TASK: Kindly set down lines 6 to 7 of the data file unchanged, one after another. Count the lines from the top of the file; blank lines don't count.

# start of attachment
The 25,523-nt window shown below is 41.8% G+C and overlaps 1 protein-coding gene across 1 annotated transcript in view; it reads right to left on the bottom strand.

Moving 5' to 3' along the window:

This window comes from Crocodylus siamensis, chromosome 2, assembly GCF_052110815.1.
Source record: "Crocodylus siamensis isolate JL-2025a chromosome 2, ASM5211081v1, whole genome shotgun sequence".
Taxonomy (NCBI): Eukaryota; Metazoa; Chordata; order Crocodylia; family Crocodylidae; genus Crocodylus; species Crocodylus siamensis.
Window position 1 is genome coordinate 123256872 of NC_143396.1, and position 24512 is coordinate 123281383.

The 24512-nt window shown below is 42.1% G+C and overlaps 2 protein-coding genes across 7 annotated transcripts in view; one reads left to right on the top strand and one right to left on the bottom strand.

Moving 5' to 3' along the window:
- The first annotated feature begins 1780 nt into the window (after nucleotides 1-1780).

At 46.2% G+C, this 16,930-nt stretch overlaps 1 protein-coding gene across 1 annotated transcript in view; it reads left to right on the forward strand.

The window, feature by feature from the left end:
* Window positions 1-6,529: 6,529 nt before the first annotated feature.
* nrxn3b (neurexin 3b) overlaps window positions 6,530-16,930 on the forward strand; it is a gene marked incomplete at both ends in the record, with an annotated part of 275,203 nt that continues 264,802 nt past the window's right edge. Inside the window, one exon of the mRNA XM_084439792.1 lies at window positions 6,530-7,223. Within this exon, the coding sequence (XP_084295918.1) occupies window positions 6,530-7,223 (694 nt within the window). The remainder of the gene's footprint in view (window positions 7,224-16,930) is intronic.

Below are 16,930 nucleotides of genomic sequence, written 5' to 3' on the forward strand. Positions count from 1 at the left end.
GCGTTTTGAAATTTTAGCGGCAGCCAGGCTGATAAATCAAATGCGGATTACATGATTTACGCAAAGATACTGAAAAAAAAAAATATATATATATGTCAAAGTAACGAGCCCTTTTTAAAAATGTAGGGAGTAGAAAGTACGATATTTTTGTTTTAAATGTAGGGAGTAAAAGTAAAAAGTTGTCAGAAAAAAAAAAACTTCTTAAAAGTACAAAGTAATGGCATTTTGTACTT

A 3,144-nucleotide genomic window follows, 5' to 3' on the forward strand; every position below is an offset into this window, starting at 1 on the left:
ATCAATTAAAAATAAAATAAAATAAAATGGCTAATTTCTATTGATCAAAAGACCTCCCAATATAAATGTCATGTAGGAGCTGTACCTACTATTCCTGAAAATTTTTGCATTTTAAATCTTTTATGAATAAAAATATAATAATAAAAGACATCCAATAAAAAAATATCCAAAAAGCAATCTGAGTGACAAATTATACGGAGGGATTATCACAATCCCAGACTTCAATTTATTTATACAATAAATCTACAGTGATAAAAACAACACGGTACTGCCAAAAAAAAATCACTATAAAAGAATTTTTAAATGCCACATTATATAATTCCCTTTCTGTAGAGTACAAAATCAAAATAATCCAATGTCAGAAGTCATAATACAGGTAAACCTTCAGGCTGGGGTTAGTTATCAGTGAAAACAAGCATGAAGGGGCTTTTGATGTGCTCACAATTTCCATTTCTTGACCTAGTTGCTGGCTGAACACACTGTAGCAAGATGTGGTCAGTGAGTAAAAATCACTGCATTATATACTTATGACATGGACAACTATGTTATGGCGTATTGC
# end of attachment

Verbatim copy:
Window position 1 is genome coordinate 123256872 of NC_143396.1, and position 24512 is coordinate 123281383.

The 24512-nt window shown below is 42.1% G+C and overlaps 2 protein-coding genes across 7 annotated transcripts in view; one reads left to right on the top strand and one right to left on the bottom strand.